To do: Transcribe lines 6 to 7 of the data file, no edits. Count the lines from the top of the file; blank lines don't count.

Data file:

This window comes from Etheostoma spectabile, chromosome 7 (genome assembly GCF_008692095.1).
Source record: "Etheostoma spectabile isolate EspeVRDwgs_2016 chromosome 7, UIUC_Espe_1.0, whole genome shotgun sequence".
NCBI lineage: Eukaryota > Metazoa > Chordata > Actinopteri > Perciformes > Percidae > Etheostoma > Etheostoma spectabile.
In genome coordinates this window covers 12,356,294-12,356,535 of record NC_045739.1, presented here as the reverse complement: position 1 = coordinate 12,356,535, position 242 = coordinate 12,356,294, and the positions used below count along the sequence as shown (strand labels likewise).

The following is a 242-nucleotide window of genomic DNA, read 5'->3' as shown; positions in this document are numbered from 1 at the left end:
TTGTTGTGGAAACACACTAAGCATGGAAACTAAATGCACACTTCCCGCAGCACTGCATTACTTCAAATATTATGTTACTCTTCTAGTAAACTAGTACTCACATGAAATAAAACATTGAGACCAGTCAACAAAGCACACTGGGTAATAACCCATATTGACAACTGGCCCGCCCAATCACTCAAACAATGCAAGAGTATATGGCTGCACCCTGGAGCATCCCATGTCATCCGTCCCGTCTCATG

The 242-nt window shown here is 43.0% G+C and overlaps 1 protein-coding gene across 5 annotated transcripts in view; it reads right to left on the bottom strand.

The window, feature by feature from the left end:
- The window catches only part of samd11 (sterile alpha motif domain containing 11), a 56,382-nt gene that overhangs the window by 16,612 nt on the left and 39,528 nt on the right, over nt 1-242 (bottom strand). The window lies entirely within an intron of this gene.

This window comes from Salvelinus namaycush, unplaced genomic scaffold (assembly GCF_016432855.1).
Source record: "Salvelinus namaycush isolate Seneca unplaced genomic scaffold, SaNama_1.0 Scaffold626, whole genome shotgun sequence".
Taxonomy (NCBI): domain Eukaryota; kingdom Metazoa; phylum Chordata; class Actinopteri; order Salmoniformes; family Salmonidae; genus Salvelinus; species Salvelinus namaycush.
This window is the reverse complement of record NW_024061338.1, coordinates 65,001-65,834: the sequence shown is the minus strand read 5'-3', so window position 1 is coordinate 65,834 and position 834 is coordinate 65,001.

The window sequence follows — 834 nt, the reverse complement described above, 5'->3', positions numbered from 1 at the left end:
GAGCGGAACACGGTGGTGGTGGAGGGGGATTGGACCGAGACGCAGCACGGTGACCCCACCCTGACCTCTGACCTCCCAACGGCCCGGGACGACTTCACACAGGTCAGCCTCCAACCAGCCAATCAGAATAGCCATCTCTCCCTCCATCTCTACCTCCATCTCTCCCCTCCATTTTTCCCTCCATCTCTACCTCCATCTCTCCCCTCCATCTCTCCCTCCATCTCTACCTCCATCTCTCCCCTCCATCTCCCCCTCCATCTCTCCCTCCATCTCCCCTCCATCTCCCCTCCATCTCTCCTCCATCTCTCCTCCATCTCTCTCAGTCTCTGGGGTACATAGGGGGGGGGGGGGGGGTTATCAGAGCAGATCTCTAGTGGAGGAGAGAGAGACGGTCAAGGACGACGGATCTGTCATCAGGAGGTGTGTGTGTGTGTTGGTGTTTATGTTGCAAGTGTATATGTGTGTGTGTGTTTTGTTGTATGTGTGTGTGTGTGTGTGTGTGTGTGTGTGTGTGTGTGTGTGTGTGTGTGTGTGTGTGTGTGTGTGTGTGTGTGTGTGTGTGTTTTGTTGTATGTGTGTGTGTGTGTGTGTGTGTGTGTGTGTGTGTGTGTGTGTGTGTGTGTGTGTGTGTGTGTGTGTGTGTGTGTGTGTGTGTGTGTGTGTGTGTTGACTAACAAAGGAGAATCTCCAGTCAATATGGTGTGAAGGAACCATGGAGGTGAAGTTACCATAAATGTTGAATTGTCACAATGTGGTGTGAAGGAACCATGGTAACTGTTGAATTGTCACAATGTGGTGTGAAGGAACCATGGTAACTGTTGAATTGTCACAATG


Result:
TTGTTGTGGAAACACACTAAGCATGGAAACTAAATGCACACTTCCCGCAGCACTGCATTACTTCAAATATTATGTTACTCTTCTAGTAAACTAGTACTCACATGAAATAAAACATTGAGACCAGTCAACAAAGCACACTGGGTAATAACCCATATTGACAACTGGCCCGCCCAATCACTCAAACAATGCAAGAGTATATGGCTGCACCCTGGAGCATCCCATGTCATCCGTCCCGTCTCATG

The 242-nt window shown here is 43.0% G+C and overlaps 1 protein-coding gene across 5 annotated transcripts in view; it reads right to left on the bottom strand.